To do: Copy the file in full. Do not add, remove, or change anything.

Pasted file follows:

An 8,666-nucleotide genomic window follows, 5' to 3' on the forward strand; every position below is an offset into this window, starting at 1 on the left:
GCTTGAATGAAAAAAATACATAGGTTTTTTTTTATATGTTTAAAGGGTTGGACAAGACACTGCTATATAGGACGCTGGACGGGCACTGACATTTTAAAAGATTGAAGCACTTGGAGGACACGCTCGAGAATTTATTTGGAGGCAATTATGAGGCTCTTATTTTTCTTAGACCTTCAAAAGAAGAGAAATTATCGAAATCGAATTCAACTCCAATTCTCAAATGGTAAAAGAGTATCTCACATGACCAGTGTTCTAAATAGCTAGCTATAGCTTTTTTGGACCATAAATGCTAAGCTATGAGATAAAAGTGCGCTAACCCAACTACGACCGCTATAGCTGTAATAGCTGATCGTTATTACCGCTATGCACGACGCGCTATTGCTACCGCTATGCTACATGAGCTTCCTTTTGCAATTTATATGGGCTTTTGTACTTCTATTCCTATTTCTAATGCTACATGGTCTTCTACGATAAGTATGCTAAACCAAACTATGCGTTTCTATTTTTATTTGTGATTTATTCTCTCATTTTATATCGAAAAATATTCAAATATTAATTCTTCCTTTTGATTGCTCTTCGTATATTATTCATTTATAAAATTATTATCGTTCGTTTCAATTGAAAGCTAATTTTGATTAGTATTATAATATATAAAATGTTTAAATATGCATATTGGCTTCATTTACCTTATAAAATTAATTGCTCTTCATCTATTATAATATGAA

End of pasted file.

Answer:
An 8,666-nucleotide genomic window follows, 5' to 3' on the forward strand; every position below is an offset into this window, starting at 1 on the left:
GCTTGAATGAAAAAAATACATAGGTTTTTTTTTATATGTTTAAAGGGTTGGACAAGACACTGCTATATAGGACGCTGGACGGGCACTGACATTTTAAAAGATTGAAGCACTTGGAGGACACGCTCGAGAATTTATTTGGAGGCAATTATGAGGCTCTTATTTTTCTTAGACCTTCAAAAGAAGAGAAATTATCGAAATCGAATTCAACTCCAATTCTCAAATGGTAAAAGAGTATCTCACATGACCAGTGTTCTAAATAGCTAGCTATAGCTTTTTTGGACCATAAATGCTAAGCTATGAGATAAAAGTGCGCTAACCCAACTACGACCGCTATAGCTGTAATAGCTGATCGTTATTACCGCTATGCACGACGCGCTATTGCTACCGCTATGCTACATGAGCTTCCTTTTGCAATTTATATGGGCTTTTGTACTTCTATTCCTATTTCTAATGCTACATGGTCTTCTACGATAAGTATGCTAAACCAAACTATGCGTTTCTATTTTTATTTGTGATTTATTCTCTCATTTTATATCGAAAAATATTCAAATATTAATTCTTCCTTTTGATTGCTCTTCGTATATTATTCATTTATAAAATTATTATCGTTCGTTTCAATTGAAAGCTAATTTTGATTAGTATTATAATATATAAAATGTTTAAATATGCATATTGGCTTCATTTACCTTATAAAATTAATTGCTCTTCATCTATTATAATATGAA